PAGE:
Sepsis pp 109-119 | Cite as

Bacterial and Fungal DNA Extraction from Blood Samples: Manual Protocols

  • Michael G. LorenzEmail author
  • Helge Mühl
  • Claudia Disqué
Part of the Methods in Molecular Biology book series (MIMB, volume 1237)


A critical point of molecular diagnosis of systemic infections is the method employed for the extraction of microbial DNA from blood. A DNA isolation method has to be able to fulfill several fundamental requirements for optimal performance of diagnostic assays. First of all, low- and high-molecular-weight substances of the blood inhibitory to downstream analytical reactions like PCR amplification have to be removed. This includes human DNA which is a known source of false-positive results and factor decreasing the analytical sensitivity of PCR assays by unspecific primer binding. At the same time, even extremely low amounts of microbial DNA need to be supplied to molecular diagnostic assays in order to detect low pathogen loads in the blood. Further, considering the variety of microbial etiologies of sepsis, a method should be capable of lysing Gram-positive, Gram-negative, and fungal organisms. Last, extraction buffers, reagents, and consumables have to be free of microbial DNA which leads to false-positive results. Here, we describe manual methods which allow the extraction of microbial DNA from small- and large-volume blood samples for the direct molecular analysis of pathogen.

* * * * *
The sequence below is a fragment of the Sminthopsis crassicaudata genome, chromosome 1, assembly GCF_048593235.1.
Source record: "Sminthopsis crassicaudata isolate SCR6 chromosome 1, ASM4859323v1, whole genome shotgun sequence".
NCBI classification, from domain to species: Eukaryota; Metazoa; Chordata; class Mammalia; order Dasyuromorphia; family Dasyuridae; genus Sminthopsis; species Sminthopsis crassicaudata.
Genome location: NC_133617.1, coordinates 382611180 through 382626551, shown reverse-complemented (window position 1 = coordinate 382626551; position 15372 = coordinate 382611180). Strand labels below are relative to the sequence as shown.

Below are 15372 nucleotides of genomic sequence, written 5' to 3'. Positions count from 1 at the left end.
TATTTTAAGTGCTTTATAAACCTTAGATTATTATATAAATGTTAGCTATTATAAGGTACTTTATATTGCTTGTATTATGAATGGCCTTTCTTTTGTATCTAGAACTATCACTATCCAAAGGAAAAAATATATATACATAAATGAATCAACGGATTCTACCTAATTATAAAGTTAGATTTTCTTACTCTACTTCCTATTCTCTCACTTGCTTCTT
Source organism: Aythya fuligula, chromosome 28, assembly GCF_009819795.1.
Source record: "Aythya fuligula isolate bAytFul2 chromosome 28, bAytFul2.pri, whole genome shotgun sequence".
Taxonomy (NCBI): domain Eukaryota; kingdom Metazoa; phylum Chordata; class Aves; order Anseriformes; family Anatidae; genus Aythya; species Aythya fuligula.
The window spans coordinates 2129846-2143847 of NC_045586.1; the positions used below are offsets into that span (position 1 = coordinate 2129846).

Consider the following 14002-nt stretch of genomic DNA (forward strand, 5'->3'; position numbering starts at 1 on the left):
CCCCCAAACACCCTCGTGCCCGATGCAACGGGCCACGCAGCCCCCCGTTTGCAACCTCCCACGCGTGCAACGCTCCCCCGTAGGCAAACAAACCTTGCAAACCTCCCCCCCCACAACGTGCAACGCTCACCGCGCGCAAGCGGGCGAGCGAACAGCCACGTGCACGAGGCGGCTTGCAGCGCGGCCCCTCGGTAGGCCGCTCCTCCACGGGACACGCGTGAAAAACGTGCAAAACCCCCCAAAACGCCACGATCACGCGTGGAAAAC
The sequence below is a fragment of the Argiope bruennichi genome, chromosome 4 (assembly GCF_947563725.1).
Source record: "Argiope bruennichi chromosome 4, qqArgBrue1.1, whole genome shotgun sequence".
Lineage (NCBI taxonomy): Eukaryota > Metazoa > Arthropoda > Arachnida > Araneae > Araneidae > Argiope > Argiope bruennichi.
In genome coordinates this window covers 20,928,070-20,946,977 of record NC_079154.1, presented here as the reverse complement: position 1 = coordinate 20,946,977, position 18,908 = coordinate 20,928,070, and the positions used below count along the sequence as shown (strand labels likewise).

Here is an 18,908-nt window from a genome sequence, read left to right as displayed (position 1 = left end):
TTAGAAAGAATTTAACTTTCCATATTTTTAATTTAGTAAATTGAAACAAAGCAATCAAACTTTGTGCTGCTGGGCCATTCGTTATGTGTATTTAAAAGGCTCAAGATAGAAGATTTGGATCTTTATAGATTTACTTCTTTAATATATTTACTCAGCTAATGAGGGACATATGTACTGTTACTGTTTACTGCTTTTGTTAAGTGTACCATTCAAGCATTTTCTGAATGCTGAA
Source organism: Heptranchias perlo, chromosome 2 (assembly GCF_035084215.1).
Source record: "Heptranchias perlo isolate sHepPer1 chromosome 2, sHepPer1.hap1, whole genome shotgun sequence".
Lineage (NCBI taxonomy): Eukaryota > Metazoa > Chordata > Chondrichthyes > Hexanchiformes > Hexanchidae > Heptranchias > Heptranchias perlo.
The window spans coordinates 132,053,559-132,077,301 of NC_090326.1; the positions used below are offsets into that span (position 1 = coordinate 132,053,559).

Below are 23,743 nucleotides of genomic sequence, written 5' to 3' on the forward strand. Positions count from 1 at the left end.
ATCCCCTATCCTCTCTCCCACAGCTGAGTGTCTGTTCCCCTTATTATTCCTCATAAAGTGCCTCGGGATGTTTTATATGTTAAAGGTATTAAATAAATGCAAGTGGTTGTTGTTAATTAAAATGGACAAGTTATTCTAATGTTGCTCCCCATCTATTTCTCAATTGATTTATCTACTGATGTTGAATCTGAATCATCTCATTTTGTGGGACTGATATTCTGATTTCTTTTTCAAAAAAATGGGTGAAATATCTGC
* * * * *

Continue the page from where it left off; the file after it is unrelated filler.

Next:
Key words

Microbial DNA from blood Human DNA removal MolYsis™ Pediatric blood samples Large blood volume Bacteremia Fungemia 


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Copyright information

© Springer Science+Business Media New York 2015

Authors and Affiliations

  • Michael G. Lorenz
    • 1
    Email author
  • Helge Mühl
    • 1
  • Claudia Disqué
    • 1
  1. 1.Molzym GmbH & Co. KGBremenGermany

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